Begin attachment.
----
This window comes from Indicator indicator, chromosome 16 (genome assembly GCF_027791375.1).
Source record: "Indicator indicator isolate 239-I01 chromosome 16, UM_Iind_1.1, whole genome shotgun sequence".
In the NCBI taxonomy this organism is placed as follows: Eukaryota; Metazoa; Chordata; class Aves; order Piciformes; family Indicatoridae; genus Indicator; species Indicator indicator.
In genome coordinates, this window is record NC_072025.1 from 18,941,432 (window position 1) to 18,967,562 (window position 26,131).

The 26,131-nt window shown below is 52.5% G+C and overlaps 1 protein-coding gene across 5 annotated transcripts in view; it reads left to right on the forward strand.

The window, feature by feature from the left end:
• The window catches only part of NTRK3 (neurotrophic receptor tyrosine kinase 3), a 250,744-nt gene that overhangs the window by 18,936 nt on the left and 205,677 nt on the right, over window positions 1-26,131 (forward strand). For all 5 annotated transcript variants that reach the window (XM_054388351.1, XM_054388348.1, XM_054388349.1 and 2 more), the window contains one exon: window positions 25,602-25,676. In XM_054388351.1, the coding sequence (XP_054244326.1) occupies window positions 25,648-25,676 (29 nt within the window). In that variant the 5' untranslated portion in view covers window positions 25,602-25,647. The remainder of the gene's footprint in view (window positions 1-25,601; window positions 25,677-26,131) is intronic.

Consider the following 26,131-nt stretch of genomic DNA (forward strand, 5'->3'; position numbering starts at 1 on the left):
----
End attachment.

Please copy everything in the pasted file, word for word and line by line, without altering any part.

This window comes from Indicator indicator, chromosome 16 (genome assembly GCF_027791375.1).
Source record: "Indicator indicator isolate 239-I01 chromosome 16, UM_Iind_1.1, whole genome shotgun sequence".
In the NCBI taxonomy this organism is placed as follows: Eukaryota; Metazoa; Chordata; class Aves; order Piciformes; family Indicatoridae; genus Indicator; species Indicator indicator.
In genome coordinates, this window is record NC_072025.1 from 18,941,432 (window position 1) to 18,967,562 (window position 26,131).

The 26,131-nt window shown below is 52.5% G+C and overlaps 1 protein-coding gene across 5 annotated transcripts in view; it reads left to right on the forward strand.

The window, feature by feature from the left end:
• The window catches only part of NTRK3 (neurotrophic receptor tyrosine kinase 3), a 250,744-nt gene that overhangs the window by 18,936 nt on the left and 205,677 nt on the right, over window positions 1-26,131 (forward strand). For all 5 annotated transcript variants that reach the window (XM_054388351.1, XM_054388348.1, XM_054388349.1 and 2 more), the window contains one exon: window positions 25,602-25,676. In XM_054388351.1, the coding sequence (XP_054244326.1) occupies window positions 25,648-25,676 (29 nt within the window). In that variant the 5' untranslated portion in view covers window positions 25,602-25,647. The remainder of the gene's footprint in view (window positions 1-25,601; window positions 25,677-26,131) is intronic.

Consider the following 26,131-nt stretch of genomic DNA (forward strand, 5'->3'; position numbering starts at 1 on the left):